Last edited: Aug 12, 2012
  18. stonecreek

    stonecreek SCC Secretary Forum Owner SCC Board Member

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    What Misako said. The little recoil lug on the rear ringmount is a belt-and-suspenders approach to scope mounting. Simply torquing your mounting nuts adequately snuggly on both the front and rear mounts will assure that they do not move. If it is in the way of achieving the eye relief you need, then do away with it. No one else uses the little lug on their mounts for the Sako -- for example, Leupold -- yet the Leupolds do fine even though their mounting claw aren't as large or strong as the wedge pieces on the original Sako mount.
     
  19. robinpeck

    robinpeck Well-Known Member

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    I just got a pair of these Spanish rings. They came on a scoped Sako I bought and I will be selling the scope. I have plenty of sets of original Sako rings at various heights, in both 1 inch and 26 mm, and so I don't need to deal with the Spanish set. Good information above. Anybody have rough idea when these Spanish rings were made? Thanks.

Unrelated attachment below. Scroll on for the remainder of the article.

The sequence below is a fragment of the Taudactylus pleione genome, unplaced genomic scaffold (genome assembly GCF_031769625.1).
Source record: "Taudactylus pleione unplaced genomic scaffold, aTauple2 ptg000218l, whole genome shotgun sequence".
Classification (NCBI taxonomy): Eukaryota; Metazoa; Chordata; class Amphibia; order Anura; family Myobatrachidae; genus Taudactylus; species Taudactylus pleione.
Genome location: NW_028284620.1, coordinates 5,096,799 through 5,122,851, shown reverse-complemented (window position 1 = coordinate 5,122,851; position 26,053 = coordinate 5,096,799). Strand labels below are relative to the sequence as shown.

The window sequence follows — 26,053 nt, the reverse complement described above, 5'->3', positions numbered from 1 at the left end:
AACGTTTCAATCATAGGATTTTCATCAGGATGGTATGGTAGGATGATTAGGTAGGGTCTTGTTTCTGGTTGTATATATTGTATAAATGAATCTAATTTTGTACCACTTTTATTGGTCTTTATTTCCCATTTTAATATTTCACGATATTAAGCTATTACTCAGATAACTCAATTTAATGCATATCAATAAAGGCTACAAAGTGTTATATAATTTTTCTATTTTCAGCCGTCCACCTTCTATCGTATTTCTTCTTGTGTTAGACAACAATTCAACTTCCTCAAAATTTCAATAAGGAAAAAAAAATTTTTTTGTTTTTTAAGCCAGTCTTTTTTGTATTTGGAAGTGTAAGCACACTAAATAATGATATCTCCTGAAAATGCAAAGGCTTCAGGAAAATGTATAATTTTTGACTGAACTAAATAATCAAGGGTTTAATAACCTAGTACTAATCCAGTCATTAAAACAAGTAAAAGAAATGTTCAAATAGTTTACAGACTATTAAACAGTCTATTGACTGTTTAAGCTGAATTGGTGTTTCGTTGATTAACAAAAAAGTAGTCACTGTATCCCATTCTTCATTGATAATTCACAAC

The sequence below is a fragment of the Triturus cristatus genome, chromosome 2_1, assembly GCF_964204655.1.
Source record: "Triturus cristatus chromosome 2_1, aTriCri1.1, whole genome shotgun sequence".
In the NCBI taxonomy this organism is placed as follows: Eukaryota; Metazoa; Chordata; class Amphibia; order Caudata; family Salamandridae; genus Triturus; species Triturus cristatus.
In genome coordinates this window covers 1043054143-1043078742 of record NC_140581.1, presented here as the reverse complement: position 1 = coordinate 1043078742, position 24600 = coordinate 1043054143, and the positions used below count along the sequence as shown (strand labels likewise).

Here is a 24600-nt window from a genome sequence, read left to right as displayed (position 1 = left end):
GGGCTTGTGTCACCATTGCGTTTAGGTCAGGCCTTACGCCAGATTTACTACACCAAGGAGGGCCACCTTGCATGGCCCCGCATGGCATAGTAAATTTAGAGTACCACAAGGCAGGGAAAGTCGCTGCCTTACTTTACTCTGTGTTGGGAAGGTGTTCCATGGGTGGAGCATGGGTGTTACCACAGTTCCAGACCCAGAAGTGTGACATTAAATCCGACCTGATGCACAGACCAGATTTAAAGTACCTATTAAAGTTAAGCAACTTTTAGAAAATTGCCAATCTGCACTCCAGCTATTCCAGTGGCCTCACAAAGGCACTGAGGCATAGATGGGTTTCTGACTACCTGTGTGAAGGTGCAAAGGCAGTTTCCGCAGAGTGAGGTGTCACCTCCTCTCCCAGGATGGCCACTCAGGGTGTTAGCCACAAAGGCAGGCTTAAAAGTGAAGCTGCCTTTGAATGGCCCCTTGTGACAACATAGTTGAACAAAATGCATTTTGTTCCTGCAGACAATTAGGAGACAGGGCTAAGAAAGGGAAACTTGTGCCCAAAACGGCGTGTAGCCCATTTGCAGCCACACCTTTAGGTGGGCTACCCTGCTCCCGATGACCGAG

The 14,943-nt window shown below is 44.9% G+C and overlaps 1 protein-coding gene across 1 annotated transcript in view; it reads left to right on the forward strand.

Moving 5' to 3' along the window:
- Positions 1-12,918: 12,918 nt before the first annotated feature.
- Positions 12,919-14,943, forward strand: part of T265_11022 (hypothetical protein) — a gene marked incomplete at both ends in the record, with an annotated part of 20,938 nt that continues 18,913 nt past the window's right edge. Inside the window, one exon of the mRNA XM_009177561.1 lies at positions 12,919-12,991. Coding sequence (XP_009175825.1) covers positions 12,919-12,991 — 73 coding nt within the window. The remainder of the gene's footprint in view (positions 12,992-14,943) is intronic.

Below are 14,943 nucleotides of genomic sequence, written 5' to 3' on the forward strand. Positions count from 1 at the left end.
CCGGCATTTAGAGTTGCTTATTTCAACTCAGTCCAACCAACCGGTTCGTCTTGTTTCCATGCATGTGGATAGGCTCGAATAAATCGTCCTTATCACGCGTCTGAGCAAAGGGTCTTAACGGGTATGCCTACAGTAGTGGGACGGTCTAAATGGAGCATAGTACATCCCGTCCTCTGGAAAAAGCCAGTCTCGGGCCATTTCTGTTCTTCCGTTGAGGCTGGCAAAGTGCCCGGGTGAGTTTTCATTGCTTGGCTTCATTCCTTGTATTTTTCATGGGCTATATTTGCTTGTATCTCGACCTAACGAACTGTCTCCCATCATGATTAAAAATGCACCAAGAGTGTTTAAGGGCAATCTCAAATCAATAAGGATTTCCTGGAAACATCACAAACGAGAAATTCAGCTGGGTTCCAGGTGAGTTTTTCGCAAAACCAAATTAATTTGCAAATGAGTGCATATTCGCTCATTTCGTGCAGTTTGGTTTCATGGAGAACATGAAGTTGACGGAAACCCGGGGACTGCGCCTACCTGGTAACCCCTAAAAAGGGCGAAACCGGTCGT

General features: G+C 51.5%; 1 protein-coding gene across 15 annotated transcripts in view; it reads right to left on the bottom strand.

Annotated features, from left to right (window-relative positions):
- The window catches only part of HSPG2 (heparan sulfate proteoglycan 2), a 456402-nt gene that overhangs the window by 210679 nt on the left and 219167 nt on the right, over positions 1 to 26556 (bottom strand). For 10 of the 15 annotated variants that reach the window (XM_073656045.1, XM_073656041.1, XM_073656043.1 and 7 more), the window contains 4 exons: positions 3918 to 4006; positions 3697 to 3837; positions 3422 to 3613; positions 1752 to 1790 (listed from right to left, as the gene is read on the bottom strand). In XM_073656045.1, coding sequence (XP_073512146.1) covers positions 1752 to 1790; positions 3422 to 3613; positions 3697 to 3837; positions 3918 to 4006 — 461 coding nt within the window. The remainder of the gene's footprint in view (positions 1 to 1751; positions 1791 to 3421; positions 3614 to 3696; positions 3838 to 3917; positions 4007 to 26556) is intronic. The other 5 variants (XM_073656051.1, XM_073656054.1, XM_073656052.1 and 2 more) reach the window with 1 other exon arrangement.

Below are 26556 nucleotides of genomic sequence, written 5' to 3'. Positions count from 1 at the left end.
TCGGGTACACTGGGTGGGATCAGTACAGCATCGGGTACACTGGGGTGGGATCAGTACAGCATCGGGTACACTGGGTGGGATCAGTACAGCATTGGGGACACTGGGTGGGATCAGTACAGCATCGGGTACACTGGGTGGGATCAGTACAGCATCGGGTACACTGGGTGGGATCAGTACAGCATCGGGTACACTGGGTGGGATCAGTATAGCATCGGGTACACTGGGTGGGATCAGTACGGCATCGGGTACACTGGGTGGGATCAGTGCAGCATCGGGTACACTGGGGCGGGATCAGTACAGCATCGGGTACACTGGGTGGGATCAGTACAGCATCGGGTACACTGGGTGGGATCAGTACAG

20. stonecreek

    stonecreek SCC Secretary Forum Owner SCC Board Member

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    I've seen these Spanish rings on two or three of the Dickson-Howa "Golden Bears" (the Sako clone which was marketed by Howa in the mid-to-late 1960's.) That causes me to speculate that they may have been sold with the Howas; or that Howa also marketed the knock-off rings with their knock-off rifles. That is pure speculation on my part, but it does seem that the Spanish rings were on the market around the same time that the Dickson-Howa was on the market.

    By the way, I've owned several of the Dickson-Howa rifles and, while not up to Sako standards, I regard them as superior to the run-of-the-mill American-made rifles in the same price range.